Originally published on The Body is not an Apology, reprinted here with permission.The weather app had predicted sunshine, but the sky was crying and helped by a bottle of white wine, I was crying too. Manchester, the city of my childhood, had been attacked and the victims were children. At the close of an Ariana Grande concert, a suicide bomber pressed the detonator and blew himself up along with twenty-two others. Those who rushed to help spoke of the smell of barbecued meat whilst pulling nails out of children’s faces.
I grew up in repressed middle-class Britain and my mind has developed the defense mechanism of emotional blindness when it comes to my own sadness. We’re English, and we mustn’t grumble. In many ways my emotional blindness has been beneficial. I go where others dare not tread, into the no-mans-land of the discomfort zone and walk the flaming coals without batting an eyelid. On the downside, I am often unable to access my own grief without some tools to help me. Writing is one such tool, resonant movies another. But a more immediate method like so many of my compatriots, is alcohol. So I didn’t fall off the wagon by accident, rather I plunged willingly into the frenzy of my id.
Binge drinking is destructive, yet I needed it to purge the red hot lava scalding my insides. I needed to let out the volcano of pain. As the victims were named, I saw the smiling face of a schoolgirl the same age as my own beloved daughter and as Ariana herself tweeted in the aftermath, there were no words. No words can capture the scorching heartbreak of losing your children. There is only the screech of chaos and pain which drowns out all reason. But the day after, as my hangover provided its sweet catharsis, I searched for meaning in the tragedy. What could possess someone to so brutally target young children? And one out of countless possible motivations presented itself to me. Because it hurts the most.
Manchester is a hugely cosmopolitan city, my own school class had a wide variety of ethnicities and religions. Most of my classmates with non-white ethnic backgrounds lived around Fallowfield, in the heart of the city. Us white folk lived in the rather more well-to-do suburbs, the ones from where Posh Spice takes her moniker. U.K. immigrants and their British born descendants not only have racism to contend with, but classism. Class privilege is alive and well in modern day Britain. It’s about money, profession, accent, skin colour. It’s all those things combined, it’s about bloodline and privilege. And those with foreign ancestry especially, non-european and those of colour can rarely ascend the closely guarded ranks.
There has been talk of the attacker–who was a second generation immigrant born in the U.K.–and his recently radicalisation abroad in Libya, but this radicalisation is only the last step in what is a meticulous systemic failure. Since the June referendum there has been a ‘dramatic rise in the number of racially and religiously-motivated crimes’ with the Independent newspaper reporting an 100% increase. The vote to exit the EU was in many quarters motivated by anti-immigration sentiment. In a poll taken in 2016, 40% of respondents considered immigration to be the most important issue facing Britain, and three quarters—seventy-five fucking percent–wanted to see reduced immigration. There is no excuse for murder. But oppression, exploitation and injustice over centuries is guaranteed to rouse the mildest of hearts and push a small number of them to calculated revenge. When who you are is reviled, shamed and blamed.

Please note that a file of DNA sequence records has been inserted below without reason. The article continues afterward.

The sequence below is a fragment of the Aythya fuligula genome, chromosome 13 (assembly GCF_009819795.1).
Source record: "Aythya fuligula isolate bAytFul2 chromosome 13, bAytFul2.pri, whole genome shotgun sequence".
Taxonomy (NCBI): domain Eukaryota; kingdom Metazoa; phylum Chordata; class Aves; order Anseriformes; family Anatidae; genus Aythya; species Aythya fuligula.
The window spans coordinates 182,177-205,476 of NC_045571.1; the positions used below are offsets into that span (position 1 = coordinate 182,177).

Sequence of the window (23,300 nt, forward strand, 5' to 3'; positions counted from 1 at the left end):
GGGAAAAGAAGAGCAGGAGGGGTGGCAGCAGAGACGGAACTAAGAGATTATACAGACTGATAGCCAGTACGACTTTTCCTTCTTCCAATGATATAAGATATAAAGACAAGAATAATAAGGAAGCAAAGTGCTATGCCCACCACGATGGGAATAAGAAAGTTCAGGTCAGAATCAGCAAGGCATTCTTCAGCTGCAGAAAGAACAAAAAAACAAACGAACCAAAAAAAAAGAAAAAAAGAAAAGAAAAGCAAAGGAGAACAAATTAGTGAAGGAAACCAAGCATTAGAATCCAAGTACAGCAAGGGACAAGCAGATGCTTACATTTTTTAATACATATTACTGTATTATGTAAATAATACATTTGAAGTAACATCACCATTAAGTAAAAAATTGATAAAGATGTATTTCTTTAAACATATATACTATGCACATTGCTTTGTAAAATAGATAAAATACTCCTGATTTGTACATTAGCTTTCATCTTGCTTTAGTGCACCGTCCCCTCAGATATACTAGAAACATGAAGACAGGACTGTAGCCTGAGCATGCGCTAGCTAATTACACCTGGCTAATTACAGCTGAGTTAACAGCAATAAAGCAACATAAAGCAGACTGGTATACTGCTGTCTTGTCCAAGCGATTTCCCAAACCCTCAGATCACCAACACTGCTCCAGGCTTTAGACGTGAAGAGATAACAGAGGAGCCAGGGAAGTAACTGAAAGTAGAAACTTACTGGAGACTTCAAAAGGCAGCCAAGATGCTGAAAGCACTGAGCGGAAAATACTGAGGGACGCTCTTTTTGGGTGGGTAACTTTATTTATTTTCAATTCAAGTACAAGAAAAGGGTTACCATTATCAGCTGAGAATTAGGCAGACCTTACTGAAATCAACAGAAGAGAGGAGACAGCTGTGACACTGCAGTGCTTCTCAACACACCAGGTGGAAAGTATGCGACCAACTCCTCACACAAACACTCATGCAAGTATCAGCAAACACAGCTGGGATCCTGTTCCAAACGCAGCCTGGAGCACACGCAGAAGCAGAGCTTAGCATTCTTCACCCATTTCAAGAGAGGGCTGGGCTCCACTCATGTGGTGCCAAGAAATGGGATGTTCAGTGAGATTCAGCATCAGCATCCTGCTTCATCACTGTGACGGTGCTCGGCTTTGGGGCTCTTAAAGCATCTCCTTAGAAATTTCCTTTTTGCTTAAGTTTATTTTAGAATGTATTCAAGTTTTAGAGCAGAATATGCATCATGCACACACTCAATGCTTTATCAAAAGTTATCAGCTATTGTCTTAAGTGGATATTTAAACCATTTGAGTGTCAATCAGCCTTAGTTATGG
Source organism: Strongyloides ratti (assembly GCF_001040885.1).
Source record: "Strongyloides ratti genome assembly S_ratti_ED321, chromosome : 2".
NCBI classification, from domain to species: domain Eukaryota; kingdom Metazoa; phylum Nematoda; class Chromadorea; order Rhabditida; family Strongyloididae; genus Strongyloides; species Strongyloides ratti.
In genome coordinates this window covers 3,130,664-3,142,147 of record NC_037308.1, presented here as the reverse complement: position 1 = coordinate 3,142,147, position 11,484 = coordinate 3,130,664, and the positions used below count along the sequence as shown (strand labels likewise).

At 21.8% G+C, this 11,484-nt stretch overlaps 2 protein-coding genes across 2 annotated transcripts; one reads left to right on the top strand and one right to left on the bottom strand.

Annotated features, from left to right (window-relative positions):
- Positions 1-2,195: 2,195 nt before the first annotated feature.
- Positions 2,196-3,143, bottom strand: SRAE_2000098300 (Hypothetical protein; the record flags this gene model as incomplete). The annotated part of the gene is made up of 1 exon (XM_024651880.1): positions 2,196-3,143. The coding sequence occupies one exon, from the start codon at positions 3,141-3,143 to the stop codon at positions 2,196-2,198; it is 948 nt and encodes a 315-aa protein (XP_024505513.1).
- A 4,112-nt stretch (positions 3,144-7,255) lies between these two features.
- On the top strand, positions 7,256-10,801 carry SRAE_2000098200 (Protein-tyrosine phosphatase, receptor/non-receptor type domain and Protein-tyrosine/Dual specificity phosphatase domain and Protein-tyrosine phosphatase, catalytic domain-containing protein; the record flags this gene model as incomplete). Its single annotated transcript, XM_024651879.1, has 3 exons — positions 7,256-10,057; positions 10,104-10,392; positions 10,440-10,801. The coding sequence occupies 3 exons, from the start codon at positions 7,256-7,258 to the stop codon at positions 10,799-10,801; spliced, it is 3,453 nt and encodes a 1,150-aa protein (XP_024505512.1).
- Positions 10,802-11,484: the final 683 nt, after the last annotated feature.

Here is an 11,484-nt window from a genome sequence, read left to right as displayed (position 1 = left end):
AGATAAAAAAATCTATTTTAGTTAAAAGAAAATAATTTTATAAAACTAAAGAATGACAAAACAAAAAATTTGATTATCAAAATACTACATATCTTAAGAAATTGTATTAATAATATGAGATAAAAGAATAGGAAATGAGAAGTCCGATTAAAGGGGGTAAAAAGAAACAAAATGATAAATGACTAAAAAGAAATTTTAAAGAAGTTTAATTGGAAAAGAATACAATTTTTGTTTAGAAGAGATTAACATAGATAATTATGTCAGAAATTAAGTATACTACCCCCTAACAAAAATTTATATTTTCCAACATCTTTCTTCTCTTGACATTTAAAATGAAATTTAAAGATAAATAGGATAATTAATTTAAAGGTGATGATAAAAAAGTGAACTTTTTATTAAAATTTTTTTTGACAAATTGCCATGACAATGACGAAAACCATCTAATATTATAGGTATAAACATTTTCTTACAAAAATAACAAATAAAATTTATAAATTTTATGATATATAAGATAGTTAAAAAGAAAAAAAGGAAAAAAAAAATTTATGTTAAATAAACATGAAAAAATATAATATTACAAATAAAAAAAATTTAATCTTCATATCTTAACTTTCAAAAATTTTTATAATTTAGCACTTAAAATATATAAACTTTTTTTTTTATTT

The West hates you, the fundamentalists whisper. And it is true.
Britain has never taken responsibility for the bloodshed and exploitation which built the empire. This is evidenced by Theresa May’s hardline on Brexit. We want to take without giving anything in return. We make no apologies for our xenophobic attitudes; our comedy ridicules ‘those bloody foreigners’, our narrow-minded and disrespectful behaviour often shames us in the countries we visit. The majority of us cannot speak a second language.
In her statement after the attack, the home secretary Amber Rudd promised an ‘uplift’ in the Prevent programme, which is aimed at stopping the radicalisation of the youngsters in Muslim communities. That means cutting their ties with roots, with their language and with their identities. It’s regarded by Muslim communities with the utmost suspicion. I wonder how exactly ‘Prevent’ will help these youngsters, when the new identity they’re expected to assume exists predominantly in the lowest echelons of society, a stratum which is overtly excluded by those ruling the country and is now more than ever the target of assault by white nationalists. Britain is doing what it has always done, systematically erasing minorities and begrudging them their poverty-stricken existence. Minorities are hurting and have been hurt by Britain for centuries. By murdering our children, this attacker struck back where it hurts us most.
The predominant message resounding after the bombing was that despite the tragedy, Britain would conduct business as usual. No doubt with a strong cup of tea. But at the bottom of the bottle last night, I knew with Cassandra-like clarity, business as usual–doing business the British way–is what got us here in the first place. And since the attacks on children is what has the most potential to disrupt business as usual, they will most likely continue.